New Hampshire Governor Chris Sununu said Thursday that he would reject the congressional map passed by his own party in the state legislature, which aggressively targeted Democrat Chris Pappas by making his district more Republican.
Sununu was critical of an earlier draft of the map, and after no notable changes were made in the legislature, he announced Thursday that he'd veto it.
"The proposed Congressional redistricting map is not in the best interest of New Hampshire and I will veto it as soon as it reaches my desk. The citizens of this state are counting on us to do better," he said in a statement.
The map would have put Pappas, a top target for House Republicans in recent cycles, in a much more GOP-heavy district by replacing Democratic cities with Republican-leaning towns. It would also have made Democrat Congresswoman Annie Kuster's seat more Democratic.
The Republican governor's main objection to the map is that he wants both congressional seats to be up for grabs, rather than just having one safe Democratic seat and one safe Republican seat.
"I never think anyone should look at a map for the next election, that's naive," Sununu told WMUR. "The idea of always keeping those seats in play keeps what we already have, [which] is a very engaged voter electorate, it keeps them even more engaged."
Sununu's decision sets him apart from other governors of either party who have sought to strengthen their party's advantage through redistricting. Republicans in other states who are still redrawing congressional lines have drawn aggressively partisan maps to create more GOP gains. Only three other states have yet to finish their congressional redistricting: Louisiana, Missouri and Florida.
Republican state senators in Missouri are at an impasse over whether to push for a map that maintains the status quo, or shores up a Republican-leaning seat. Florida Governor Ron DeSantis inserted himself into the redistricting debate in his state in February by proposing a map that would carve out two districts with large Black populations. He has said he would veto a compromise map passed by the Republican-led legislature.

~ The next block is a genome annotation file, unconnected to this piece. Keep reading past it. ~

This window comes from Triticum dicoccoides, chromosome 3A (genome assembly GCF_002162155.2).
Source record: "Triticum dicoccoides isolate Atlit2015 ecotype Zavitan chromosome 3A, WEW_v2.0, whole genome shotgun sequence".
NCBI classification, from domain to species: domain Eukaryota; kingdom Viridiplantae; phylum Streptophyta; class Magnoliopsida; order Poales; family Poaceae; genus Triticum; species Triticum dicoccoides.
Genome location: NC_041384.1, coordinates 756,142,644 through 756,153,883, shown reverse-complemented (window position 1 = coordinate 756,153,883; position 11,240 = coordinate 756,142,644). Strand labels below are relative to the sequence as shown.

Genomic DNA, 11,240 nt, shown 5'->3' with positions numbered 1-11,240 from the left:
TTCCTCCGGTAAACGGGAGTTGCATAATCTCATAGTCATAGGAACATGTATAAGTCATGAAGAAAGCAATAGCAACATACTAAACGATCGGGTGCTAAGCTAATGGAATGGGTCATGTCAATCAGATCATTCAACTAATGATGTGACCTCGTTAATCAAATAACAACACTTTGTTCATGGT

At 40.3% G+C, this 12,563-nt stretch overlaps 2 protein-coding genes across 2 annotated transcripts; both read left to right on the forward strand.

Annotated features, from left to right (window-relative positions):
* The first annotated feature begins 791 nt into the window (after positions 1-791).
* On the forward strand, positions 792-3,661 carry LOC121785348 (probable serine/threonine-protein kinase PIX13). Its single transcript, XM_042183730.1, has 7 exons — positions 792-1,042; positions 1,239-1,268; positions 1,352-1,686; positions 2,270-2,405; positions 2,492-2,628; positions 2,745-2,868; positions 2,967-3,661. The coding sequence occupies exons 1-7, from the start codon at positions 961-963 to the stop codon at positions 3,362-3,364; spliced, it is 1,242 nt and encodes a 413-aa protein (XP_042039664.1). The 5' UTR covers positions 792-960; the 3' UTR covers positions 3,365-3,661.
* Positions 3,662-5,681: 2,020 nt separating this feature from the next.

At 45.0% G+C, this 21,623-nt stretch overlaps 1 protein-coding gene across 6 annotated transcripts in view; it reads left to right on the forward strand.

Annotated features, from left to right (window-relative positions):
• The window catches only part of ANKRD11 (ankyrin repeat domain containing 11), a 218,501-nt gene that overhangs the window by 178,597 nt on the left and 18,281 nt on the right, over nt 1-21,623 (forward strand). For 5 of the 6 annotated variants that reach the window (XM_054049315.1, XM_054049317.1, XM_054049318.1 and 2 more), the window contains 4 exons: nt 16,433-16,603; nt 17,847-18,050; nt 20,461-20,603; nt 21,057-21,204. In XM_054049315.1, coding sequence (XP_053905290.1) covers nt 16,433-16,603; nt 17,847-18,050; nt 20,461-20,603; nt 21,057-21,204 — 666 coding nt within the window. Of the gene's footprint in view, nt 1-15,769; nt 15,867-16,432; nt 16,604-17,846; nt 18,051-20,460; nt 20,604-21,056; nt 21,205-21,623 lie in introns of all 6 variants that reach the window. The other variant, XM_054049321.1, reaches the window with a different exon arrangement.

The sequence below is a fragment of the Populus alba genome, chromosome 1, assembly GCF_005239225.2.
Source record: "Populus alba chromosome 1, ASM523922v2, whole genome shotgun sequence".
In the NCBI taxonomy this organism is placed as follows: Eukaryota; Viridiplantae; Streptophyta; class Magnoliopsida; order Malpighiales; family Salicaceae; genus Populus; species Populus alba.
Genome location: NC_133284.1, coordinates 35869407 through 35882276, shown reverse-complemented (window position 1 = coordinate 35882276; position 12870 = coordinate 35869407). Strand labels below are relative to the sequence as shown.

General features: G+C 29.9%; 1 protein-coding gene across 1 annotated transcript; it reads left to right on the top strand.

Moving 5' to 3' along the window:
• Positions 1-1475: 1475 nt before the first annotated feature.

The fourth quarter push by state Republicans to be more aggressive with redistricting comes at the end of a redistricting cycle that's favored Democrats so far. There are 170 Democratic leaning seats of the 46 states that have completed the redrawing process, according to data analyzed from official maps on Dave's Redistricting App. This is a net gain of 11 seats compared to how the last decade's maps in these states performed.
There are 151 projected Republican leaning seats this far in the cycle, down from 152 in the last decade's maps in these states. Competitive seats saw the biggest decrease, with 70 in the maps completed this cycle and 81 based on the last decade of maps.
In New Hampshire, Republicans hold slim majorities in the House and Senate and cannot override Sununu's veto.
In a statement Thursday, Pappas welcomed Sununu's impending veto.
"For well over 100 years, our districts have remained largely unchanged, and in recent decades both districts have been among the most competitive in the country. New Hampshire voters are better served because of that," he wrote.
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